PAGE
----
Lynchburg, VA— Most of the 2,000 people at the 2005 Creation Mega-Conference, being held here at Liberty University this week, appear to be middle and upper middle class; the conferees are overwhelmingly white and many have brought along their whole families. When organizers poll the audience for "Christian leaders," about 200 people stood up; a poll of attendees with "graduate degrees" brings another 300 or so to their feet. Participants hail from as far away as Alaska and California, and cars in the parking lot are tagged from New York, Michigan, Iowa, Pennsylvania, North Carolina, Alabama and Texas. The attendees are clearly engaged, enthusiastic, and sincere.
Keynote presentations in Liberty University's Vines basketball arena are professionally produced using a wide array of high tech gadgets; they're far more slick than the presentations I usually see at scientific conferences. The presenters know they are speaking to the already converted; the emphasis is on cheerleading and providing ammunition for the good fight against the purveyors of godless materialistic evolutionism. The chief impresario of the Mega-Conference is Ken Ham, president of the Answers In Genesis (AiG) ministry headquartered across the river from Cincinnati in Hebron, KY. The purpose of AiG is to uphold the authority of the Bible from the very first verse. And lest you think that no one's paying attention, Ham notes that AiG's website gets 1.6 million visitors per month.
The creationists here at the Mega-Conference make it crystal clear that they are no namby-pamby Discovery Institute intelligent designers nor are they mere progressive evolutionists. As David Dewitt, associate professor of biology and head of the Creation Studies Center at Liberty University succinctly explains, "We believe that Adam and Eve were real people and that God created everything in six 24 hour days."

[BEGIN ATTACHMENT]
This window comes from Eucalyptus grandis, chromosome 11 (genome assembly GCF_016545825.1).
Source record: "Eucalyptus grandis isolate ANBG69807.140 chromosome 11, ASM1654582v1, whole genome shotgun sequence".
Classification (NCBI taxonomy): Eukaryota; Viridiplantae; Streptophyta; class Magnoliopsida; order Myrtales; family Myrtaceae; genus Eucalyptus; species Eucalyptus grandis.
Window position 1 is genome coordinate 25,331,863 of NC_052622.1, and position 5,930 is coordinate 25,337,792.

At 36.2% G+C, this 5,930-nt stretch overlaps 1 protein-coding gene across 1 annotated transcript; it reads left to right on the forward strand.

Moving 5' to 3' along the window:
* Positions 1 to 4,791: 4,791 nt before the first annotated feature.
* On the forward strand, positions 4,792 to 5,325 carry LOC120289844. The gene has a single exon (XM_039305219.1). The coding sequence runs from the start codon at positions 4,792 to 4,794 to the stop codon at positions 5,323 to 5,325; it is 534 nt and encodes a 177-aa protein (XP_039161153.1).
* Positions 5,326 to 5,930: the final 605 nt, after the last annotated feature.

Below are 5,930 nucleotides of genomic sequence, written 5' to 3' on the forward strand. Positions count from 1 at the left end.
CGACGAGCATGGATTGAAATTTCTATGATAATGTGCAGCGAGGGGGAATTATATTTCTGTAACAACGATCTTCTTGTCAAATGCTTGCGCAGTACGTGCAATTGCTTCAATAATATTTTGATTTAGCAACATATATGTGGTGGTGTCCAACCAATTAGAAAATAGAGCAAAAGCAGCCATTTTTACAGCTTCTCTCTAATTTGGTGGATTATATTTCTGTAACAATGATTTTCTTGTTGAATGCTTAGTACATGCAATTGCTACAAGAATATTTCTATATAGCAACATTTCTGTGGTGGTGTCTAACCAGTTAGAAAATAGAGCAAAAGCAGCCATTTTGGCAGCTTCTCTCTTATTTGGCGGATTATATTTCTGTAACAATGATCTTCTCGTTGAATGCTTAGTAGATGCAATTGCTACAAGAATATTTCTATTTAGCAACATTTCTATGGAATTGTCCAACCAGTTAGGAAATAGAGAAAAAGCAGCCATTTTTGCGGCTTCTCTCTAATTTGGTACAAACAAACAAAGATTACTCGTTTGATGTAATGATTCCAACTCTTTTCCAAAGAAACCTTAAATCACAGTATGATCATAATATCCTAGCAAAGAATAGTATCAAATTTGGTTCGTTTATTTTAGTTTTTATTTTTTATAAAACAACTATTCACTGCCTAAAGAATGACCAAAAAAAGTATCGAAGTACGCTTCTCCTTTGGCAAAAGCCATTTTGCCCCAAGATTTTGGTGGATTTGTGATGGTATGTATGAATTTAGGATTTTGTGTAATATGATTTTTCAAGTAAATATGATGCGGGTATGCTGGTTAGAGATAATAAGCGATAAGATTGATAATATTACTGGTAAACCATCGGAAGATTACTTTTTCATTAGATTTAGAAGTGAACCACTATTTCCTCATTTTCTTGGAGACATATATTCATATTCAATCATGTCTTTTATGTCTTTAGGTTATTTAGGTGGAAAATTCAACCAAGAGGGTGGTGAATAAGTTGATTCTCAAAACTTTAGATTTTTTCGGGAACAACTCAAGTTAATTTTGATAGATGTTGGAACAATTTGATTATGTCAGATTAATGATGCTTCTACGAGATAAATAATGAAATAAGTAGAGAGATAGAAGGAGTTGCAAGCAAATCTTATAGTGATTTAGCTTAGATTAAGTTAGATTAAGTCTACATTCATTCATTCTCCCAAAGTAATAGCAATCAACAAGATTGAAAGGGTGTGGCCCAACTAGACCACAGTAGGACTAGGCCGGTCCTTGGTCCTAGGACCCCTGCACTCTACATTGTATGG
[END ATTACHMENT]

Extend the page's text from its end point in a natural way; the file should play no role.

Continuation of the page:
Romanian geologist Dr. Emil Silvestru "debunks" the notion that the earth had existed for millions of years in his talk "Rocks Around the Clock: The Eons That Never Were." In place of the scientific view that the earth is around 4.5 billion years old Silvestru offers a six thousand year "young Earth" chronology:
Creation—six 24-hour days
Lost World—1700 years—no big mountains, no plate tectonics
Flood—370 days—creation of high mountains, deep oceans, sedimentary rocks, plate tectonics form continents
Ice Age—1000 years
Post Ice Age—3000 years and counting.
Fossils are explained by Flood hydrology which covered over billions of animals and plants during the global inundation. Christian musician (and dinosaur sculptor) Buddy Davis even sings a praise song in the evening that sums up the situation. The chorus goes like this:
Billions of dead things
Buried in rock layers
Laid down by water
All over the earth. Well, there really was
A world wide flood
Just look at
The stoney curse
With billions of dead things
Buried in rock layers
Laid down by water
All over the earth.
In addition to his musical offerings, Davis is sculpting 40 different dinosaurs for AiG's Creation Museum which is slated to open in 2007. Dinosaurs play a surprisingly big role in modern creation science. For example, AiG's opening webpage features a graphic of Apatosaurus dinosaurs mingling with a herd of modern antelopes. Apparently, the comic strip featuring the prehistoric cave man Alley Oop chasing after dinosaurs was actually a precise look into humanity's past. In fact, AiG's president Ken Ham has written a lavishly illustrated children's book Dinosaurs of Eden (2001) which shows Adam and Eve and Noah and his kin frolicking with all manner of dinosaurs. One particularly charming illustration shows Flintstones-style ancient humans saddling up dinosaurs and camels as pack animals. Relying on local legends, the book even suggests that dinosaurs survived as "dragons" in England as late as 1405 AD.